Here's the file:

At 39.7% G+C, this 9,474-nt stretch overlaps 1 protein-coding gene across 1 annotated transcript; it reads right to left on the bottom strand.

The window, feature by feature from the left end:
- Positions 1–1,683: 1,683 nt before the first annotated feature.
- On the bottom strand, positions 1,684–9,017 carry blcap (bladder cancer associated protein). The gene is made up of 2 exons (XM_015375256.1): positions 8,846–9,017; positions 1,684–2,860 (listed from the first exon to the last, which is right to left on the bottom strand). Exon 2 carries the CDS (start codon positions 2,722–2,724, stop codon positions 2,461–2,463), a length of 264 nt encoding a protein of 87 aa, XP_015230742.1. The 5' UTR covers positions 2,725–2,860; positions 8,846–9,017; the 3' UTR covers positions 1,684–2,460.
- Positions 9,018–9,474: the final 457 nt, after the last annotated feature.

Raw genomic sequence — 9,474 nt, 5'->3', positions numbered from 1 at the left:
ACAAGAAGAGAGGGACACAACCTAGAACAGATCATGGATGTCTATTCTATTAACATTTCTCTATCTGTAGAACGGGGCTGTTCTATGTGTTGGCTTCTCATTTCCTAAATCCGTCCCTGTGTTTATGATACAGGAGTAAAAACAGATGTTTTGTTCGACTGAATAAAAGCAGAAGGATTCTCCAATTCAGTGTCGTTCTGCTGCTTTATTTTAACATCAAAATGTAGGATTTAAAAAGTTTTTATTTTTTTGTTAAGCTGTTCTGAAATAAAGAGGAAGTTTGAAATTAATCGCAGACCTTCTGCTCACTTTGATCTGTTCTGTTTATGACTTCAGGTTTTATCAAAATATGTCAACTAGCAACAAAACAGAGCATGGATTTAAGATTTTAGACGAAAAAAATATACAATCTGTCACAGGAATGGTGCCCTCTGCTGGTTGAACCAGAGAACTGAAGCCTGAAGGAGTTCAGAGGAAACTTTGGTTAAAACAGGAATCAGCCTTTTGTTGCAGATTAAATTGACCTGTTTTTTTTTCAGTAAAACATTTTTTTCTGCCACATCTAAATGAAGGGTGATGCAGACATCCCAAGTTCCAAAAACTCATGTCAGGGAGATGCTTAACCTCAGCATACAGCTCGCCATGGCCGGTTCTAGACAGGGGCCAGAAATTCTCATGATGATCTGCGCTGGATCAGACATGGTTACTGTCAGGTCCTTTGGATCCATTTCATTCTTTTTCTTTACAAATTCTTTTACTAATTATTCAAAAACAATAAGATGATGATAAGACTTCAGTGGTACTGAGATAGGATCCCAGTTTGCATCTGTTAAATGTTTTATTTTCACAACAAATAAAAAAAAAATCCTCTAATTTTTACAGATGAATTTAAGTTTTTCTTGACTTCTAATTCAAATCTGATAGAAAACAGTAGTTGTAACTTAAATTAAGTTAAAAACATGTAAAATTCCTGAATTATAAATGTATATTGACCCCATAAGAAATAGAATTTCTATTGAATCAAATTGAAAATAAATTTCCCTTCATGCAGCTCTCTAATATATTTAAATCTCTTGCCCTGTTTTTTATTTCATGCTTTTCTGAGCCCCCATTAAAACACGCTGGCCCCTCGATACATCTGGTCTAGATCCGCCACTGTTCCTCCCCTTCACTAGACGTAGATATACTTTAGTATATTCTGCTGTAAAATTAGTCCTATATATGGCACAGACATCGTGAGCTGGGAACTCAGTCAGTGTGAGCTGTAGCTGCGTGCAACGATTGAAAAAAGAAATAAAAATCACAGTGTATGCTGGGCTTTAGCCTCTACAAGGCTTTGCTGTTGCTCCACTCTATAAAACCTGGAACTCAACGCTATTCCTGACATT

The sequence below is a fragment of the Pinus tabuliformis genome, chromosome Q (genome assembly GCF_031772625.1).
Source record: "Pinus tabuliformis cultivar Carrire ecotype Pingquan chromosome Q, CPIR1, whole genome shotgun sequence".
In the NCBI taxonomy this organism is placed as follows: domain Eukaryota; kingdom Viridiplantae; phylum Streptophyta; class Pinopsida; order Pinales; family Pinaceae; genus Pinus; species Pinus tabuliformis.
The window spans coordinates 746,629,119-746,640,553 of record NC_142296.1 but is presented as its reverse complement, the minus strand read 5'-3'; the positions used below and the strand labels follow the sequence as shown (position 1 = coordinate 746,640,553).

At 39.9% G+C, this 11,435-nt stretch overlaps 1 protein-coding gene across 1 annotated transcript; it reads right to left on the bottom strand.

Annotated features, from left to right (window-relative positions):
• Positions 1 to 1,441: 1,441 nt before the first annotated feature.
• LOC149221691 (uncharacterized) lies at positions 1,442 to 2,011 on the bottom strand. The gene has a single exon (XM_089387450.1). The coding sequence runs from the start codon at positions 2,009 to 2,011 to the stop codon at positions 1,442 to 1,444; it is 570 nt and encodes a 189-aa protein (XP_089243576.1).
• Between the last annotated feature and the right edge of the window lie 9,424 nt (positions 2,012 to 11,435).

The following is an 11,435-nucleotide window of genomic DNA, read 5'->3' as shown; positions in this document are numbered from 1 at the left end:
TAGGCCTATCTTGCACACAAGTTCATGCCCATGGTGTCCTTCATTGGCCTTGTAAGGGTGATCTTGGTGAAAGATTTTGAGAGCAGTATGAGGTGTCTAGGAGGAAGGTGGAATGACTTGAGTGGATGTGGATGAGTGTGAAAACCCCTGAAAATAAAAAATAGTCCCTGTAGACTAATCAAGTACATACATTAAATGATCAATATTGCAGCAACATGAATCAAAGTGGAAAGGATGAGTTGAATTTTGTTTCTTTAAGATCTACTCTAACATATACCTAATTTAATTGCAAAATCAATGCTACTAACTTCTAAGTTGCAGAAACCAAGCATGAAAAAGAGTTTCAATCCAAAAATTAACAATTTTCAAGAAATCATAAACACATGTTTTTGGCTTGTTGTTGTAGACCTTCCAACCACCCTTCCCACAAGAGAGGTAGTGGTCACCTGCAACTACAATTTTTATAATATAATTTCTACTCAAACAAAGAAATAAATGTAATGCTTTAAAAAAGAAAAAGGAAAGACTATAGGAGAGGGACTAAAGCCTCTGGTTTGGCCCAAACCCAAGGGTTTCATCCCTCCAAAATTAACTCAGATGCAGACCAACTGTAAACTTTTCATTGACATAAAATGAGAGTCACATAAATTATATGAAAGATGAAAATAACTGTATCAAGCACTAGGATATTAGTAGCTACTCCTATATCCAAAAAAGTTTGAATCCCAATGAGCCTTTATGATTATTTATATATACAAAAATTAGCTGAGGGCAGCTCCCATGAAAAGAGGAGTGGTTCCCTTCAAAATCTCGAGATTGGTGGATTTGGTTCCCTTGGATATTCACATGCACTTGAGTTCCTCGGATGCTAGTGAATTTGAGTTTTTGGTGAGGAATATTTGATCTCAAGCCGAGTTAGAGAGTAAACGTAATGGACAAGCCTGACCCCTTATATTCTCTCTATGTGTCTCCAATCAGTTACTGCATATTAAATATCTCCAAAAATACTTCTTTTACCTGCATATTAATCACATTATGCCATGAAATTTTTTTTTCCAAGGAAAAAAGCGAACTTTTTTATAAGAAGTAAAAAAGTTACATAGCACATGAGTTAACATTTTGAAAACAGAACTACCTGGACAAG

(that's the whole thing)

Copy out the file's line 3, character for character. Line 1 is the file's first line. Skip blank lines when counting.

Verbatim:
- Positions 1–1,683: 1,683 nt before the first annotated feature.